How a beleaguered Biden can bust a move

·Senior Columnist
·7 min read

A president should be cautious. The white-knuckle Trump presidency taught us that. Voters chose Joe Biden over Donald Trump in the 2020 election in good part because they thought Biden would lower the volume and end the self-serving recklessness of the Trump years.

Biden has. But with inflation swamping family finances, gun violence surging, the Supreme Court negating personal rights and a major war gripping Europe, Biden now seems too quiet. His incremental solutions to big problems are woefully insufficient. Repurposing last year’s social-welfare agenda as this year’s inflation-fighting regime is a lame political stunt that fools nobody. Voters are telling Biden to do more—a lot more—via his dismal 39% approval rating. Even Democrats are now complaining that Biden is too timid, the surest sign yet that Biden needs to shake things up.

Biden won the Democratic nomination and the presidency in 2020 by running as a moderate opposed to the Bernie Sanders-Elizabeth Warren far-left agenda. But as president, Biden has drifted left and endorsed many policies of “progressive” Democrats, while abandoning more centrist positions. It’s not working. Support for progressive policies such as a major expansion of the social-safety net is as marginal as it was in 2020, while inflation has come from nowhere to become many Americans’ dominant concern.

Biden needs to shift to the center on the economy, and he can still placate the left with vigorous new action on social issues, such as abortion. Here are some ways how:

Give the oil and gas industry some of what it wants. Biden desperately wants fossil-fuel drillers to produce more oil and natural gas to lower gasoline and household energy costs. But he’s also loath to undermine his own green-energy agenda or, just as important, upset environmentalists. The result is a standoff with Biden and the energy industry bad-mouthing each other, while oil and gas production creeps upward at a pace too slow to make a noticeable difference.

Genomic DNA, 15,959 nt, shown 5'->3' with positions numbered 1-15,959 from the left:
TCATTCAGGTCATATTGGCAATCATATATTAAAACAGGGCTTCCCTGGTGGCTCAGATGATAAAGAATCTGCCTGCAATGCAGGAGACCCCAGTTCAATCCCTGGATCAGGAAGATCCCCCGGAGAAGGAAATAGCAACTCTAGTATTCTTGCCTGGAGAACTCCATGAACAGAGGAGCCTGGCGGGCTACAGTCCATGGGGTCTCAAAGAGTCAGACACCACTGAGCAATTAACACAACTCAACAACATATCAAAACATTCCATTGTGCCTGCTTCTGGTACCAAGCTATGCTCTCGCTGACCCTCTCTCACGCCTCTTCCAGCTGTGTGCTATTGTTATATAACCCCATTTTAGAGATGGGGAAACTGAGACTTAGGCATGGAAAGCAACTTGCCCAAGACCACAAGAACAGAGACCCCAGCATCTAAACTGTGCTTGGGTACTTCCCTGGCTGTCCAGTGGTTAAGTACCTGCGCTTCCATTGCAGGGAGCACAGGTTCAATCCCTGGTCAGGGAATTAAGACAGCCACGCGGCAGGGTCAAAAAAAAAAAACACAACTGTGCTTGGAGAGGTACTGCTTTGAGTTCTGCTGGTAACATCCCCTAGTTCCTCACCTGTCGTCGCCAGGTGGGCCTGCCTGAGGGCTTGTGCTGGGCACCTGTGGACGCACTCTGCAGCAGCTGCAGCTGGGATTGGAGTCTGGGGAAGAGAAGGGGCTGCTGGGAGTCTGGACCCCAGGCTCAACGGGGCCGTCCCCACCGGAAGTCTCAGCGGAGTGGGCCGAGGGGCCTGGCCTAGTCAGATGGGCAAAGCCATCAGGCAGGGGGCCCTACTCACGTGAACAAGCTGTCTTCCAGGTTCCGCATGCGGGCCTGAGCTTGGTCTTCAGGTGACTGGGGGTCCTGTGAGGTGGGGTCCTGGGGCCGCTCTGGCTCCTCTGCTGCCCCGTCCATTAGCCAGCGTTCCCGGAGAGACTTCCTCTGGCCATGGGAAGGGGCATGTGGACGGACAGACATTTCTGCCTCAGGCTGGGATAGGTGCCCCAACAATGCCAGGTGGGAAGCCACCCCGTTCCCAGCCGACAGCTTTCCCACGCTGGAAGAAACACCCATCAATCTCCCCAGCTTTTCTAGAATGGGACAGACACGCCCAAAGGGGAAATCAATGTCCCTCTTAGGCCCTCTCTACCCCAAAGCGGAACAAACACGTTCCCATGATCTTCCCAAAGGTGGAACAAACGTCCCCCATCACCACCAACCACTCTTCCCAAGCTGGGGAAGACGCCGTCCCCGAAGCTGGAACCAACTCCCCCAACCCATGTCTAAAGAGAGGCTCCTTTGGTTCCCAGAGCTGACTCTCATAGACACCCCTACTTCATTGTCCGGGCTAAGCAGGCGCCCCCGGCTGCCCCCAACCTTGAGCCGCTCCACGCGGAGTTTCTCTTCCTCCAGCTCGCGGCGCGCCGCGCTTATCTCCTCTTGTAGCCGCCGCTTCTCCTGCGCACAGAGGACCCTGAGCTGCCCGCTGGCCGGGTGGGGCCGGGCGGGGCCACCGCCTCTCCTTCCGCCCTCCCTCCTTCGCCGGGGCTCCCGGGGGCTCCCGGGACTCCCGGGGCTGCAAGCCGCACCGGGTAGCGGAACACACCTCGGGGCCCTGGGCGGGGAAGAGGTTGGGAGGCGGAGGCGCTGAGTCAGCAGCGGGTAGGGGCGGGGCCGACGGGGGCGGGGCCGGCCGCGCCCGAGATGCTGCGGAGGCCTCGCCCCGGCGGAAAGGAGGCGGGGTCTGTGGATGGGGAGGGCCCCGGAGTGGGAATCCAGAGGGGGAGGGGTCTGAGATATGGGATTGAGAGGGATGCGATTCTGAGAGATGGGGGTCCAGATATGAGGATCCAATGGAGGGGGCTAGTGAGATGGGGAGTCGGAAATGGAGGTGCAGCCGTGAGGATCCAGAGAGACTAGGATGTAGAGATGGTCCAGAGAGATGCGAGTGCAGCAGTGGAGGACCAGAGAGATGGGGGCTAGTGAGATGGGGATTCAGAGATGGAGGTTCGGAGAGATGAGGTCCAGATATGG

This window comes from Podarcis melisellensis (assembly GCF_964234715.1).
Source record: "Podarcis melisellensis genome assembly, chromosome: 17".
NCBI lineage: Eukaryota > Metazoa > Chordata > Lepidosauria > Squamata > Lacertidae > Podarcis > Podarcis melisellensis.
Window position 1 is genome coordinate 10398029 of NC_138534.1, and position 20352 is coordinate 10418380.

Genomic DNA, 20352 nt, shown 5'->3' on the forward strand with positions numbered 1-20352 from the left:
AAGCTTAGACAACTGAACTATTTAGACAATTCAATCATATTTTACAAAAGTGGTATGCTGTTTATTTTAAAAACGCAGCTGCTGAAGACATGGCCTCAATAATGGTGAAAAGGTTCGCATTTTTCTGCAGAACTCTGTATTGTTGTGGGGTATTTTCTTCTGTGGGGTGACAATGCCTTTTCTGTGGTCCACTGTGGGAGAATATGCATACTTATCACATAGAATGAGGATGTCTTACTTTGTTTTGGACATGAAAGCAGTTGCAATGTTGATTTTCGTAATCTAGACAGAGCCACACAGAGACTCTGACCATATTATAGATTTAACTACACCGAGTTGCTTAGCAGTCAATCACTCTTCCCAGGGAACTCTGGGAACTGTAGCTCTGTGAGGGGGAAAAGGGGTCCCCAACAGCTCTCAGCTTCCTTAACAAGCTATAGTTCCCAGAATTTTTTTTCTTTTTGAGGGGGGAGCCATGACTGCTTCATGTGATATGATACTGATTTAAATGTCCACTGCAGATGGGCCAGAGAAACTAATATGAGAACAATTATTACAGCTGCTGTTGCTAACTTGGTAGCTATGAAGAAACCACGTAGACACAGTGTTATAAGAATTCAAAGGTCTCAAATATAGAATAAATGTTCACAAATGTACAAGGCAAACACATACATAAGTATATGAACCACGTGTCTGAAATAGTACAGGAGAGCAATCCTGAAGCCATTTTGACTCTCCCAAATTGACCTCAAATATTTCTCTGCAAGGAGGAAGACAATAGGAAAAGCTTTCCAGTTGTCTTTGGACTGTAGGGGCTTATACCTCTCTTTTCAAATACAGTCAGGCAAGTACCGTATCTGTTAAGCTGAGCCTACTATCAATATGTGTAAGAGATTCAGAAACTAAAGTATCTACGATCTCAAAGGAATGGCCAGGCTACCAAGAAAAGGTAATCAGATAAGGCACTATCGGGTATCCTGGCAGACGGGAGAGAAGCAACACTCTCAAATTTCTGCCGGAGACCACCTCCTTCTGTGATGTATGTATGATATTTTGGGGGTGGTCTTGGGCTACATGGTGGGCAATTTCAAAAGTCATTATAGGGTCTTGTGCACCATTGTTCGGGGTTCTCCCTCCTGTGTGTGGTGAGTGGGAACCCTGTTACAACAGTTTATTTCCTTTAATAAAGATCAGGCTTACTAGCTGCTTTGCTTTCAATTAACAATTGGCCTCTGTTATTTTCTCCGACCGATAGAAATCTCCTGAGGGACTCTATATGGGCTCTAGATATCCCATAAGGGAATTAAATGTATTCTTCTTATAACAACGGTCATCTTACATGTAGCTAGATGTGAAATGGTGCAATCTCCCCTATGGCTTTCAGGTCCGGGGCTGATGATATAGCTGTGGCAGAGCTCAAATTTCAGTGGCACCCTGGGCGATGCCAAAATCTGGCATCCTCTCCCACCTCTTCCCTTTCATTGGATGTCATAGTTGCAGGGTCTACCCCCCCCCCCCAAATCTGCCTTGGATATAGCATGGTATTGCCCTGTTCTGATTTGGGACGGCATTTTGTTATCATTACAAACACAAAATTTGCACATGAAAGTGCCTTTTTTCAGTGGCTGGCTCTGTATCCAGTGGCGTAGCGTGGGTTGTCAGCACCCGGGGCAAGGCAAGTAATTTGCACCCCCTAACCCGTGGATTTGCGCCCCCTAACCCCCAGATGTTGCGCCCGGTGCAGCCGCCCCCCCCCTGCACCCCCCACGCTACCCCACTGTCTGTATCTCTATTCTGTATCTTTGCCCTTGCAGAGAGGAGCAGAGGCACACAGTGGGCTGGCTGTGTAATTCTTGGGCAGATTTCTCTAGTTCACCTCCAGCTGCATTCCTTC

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Biden can do two seemingly contradictory things at the same time. So why not make a concession to the energy industry? He could, for instance, grant a few of the requests in a June 14 letter to the White House from the American Petroleum Institute. Sensible ones: Speed up permitting for natural-gas pipelines and other types of infrastructure. Repeal the Trump-era tariffs on steel imports, which raise energy-production costs. Protect the flexibility of refining companies to make fuels most in demand.

Biden could also halt the Securities and Exchange Commission’s new effort to account for carbon emissions at every phase of operations for every publicly owned company in the nation. A recent Supreme Court ruling could tie that rule up in court anyway and ultimately invalidate it. Killing or halting the rule would signal a friendlier government attitude toward fossil fuel investments, which industry executives say would encourage more funding for new drilling operations.

Environmentalists would howl. But Biden shouldn’t blink. And instead of making such concessions at midnight on a Friday night, to minimize news coverage, Biden should do so as publicly as possible, saying an energy affordability crisis requires expedient new policies. Then he should tell the industry he's doing his part, now it's time for them to produce more oil and natural gas. At the same time, Biden should demand anew that Congress pass generous green-energy tax credits and other measures to aggressively address climate change. There’s a big difference between the energy we need now and the energy of the future. Biden could position himself as a defender of both instead of picking sides.